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Don't write this book

Published Aug. 24, 2005


By Enrique Vila-Matas

Translated by Jonathan Dunne

New Directions, $21.95, 160 pp


In the spirit of Spanish author Vila-Matas' hilarious "antinovel" I almost didn't write this review, tempted as I was to join what he calls the "writers of the No" _ those who serve literature best by not writing at all. But deadlines loom, and any writer should think twice before rushing to join Vila-Matas' curious company.

Conceived as a series of footnotes written by a hunchback who has no luck with women, Bartleby & Co. celebrates the lives and talents of those writers who renounce the writing life, who "would rather think than write," who have exhausted their themes, or whose ideas are as elusive as bubbles in a champagne glass _ those who, like Melville's famous character, "would prefer not to."

While pondering their reasons for putting down their pens, Vila-Matas discusses a wide range of refuseniks, from such famous nonwriters as Arthur Rimbaud and J.D. Salinger (our narrator is sure he spotted the reclusive author of The Catcher in the Rye on a New York City bus), who rejected literary fame they'd achieved; to notorious cases, like that of Spanish-American Felipe Alfau, who took a 50-year hiatus from the public eye; to tragic cases like Hart Crane's, whose suicide was the grand finale to his life's work.

Did these writers really crave obscurity, Vila-Matas wonders, or did they think they were taking a shortcut to immortality? Were they out of ideas or out of their minds?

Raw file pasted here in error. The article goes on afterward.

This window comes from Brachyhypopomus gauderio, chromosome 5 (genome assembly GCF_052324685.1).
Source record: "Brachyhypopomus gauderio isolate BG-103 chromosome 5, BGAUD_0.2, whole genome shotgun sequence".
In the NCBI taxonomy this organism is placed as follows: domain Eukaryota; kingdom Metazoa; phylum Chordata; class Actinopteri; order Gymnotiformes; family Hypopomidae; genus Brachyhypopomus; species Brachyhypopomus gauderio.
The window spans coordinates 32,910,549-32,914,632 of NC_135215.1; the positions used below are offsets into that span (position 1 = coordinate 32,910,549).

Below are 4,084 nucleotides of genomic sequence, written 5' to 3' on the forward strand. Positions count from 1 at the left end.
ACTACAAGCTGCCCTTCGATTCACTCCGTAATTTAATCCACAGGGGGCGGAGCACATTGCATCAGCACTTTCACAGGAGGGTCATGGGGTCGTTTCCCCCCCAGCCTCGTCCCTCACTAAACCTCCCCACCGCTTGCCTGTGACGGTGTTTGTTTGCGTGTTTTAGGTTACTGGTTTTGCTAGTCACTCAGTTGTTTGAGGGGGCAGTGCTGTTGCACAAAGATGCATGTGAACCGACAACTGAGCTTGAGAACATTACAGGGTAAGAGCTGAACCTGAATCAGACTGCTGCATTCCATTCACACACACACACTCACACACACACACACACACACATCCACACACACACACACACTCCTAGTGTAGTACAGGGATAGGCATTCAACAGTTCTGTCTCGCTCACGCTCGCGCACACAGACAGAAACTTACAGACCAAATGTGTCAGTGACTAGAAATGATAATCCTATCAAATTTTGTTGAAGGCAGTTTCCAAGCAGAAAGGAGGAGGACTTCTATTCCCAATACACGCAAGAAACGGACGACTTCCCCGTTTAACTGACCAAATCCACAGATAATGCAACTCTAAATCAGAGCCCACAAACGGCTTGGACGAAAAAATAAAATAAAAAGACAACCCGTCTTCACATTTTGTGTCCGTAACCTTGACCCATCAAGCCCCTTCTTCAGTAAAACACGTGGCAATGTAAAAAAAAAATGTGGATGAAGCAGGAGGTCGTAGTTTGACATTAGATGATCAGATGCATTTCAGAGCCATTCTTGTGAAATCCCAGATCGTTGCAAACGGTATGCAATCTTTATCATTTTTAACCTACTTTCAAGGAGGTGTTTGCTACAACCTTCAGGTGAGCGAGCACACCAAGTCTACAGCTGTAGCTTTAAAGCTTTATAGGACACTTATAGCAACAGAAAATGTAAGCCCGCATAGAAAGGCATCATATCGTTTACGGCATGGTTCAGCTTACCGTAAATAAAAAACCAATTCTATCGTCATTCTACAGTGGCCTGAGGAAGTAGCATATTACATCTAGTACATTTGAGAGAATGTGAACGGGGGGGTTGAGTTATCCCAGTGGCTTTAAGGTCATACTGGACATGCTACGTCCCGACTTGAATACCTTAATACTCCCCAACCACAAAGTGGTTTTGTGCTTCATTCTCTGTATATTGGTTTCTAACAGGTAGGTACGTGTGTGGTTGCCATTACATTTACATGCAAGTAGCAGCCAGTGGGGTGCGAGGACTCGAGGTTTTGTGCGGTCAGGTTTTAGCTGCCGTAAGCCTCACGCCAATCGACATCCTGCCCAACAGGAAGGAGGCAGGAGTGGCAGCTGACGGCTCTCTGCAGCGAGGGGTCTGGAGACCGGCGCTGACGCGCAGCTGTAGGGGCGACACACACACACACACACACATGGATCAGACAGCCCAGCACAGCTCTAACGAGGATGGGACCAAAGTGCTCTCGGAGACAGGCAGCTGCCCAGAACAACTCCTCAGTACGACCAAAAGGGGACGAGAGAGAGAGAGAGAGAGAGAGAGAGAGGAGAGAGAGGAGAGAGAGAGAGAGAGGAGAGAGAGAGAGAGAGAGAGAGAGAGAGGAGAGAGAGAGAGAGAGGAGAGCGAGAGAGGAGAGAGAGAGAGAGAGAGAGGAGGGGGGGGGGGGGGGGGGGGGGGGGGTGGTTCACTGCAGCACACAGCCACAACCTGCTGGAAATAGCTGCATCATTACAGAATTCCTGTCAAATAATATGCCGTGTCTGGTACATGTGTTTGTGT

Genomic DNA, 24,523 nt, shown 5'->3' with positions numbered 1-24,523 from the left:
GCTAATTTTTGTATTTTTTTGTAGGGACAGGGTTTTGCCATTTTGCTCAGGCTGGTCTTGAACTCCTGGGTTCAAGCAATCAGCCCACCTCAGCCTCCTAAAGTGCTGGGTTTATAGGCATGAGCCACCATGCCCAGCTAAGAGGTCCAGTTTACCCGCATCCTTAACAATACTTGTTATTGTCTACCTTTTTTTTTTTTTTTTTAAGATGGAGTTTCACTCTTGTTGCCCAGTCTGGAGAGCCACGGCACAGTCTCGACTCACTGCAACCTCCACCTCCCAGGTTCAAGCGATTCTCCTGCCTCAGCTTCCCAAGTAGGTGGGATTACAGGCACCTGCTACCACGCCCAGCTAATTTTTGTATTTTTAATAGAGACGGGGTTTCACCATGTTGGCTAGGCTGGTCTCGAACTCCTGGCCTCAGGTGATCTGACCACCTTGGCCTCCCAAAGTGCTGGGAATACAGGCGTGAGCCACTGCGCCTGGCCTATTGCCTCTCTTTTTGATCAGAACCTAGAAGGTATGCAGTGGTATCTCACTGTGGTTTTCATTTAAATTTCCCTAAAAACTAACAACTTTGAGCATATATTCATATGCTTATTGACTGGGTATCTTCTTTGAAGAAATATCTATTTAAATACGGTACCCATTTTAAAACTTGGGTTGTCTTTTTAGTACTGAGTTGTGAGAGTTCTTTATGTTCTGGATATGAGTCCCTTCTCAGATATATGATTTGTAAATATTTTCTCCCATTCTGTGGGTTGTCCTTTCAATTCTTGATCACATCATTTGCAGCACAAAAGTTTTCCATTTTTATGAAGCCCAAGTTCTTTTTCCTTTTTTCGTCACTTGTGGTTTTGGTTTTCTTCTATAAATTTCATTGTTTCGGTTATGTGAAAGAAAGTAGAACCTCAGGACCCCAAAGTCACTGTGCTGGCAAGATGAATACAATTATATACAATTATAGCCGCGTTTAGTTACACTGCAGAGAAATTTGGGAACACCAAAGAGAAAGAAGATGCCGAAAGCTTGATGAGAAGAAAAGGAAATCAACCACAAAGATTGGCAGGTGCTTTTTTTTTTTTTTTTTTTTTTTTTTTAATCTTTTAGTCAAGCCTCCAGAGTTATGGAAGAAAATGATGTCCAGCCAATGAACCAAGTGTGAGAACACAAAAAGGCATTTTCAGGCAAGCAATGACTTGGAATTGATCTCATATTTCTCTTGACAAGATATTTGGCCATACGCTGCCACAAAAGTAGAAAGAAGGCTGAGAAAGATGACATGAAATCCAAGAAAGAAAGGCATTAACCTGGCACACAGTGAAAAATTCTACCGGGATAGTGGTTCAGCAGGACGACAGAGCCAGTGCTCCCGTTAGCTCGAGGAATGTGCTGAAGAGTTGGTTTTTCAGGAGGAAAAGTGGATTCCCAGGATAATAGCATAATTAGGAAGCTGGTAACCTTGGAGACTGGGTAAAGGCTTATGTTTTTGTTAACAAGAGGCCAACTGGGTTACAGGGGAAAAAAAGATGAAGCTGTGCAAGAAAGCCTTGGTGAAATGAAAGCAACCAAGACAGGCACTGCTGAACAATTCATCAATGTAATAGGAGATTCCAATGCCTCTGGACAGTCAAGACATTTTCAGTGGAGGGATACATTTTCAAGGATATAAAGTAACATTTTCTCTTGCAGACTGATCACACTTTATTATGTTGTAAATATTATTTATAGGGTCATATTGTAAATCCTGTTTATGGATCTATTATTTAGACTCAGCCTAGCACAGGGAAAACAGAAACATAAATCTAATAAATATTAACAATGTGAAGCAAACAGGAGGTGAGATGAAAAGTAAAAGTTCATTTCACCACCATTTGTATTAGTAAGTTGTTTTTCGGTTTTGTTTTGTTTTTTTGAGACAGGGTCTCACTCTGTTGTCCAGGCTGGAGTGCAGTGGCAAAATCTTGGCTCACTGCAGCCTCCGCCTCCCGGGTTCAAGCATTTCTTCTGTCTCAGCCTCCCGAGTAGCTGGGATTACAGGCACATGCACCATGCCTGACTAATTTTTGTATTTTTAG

The seriousness of Vila-Matas' purpose, and the engaging manner in which he recounts these anecdotes of rejection, help shed light on literature _ the undervalued and frustrating art which, judging by the number of writer's workshops, MFA programs, poetry contests and write-a-novel-in-a-month Web sites, is gaining more recruits than ever.

In this era of blogs, propaganda and the "reality- based community" once called journalism, Bartleby & Co. poses a simple question: What makes some people so determined to scratch a few words onto the running sands of time?

In other words, why bother?

Vila-Matas takes pity on the misfits of literature, exiles from ambition for whom the term "writer's block" is way too mild. By showing what happens when writers give up, he sheds light on the reasons that writing is such a satisfying, even compulsive, way of being. Deeply ironic but with a serious purpose, Bartleby & Co. is a novel for the writer, and the ex-writer in all of us, a narrative that explores a dark corner of literature and in so doing, informs as much as it entertains.

Philip Herter lives in New York where he refuses to stop writing.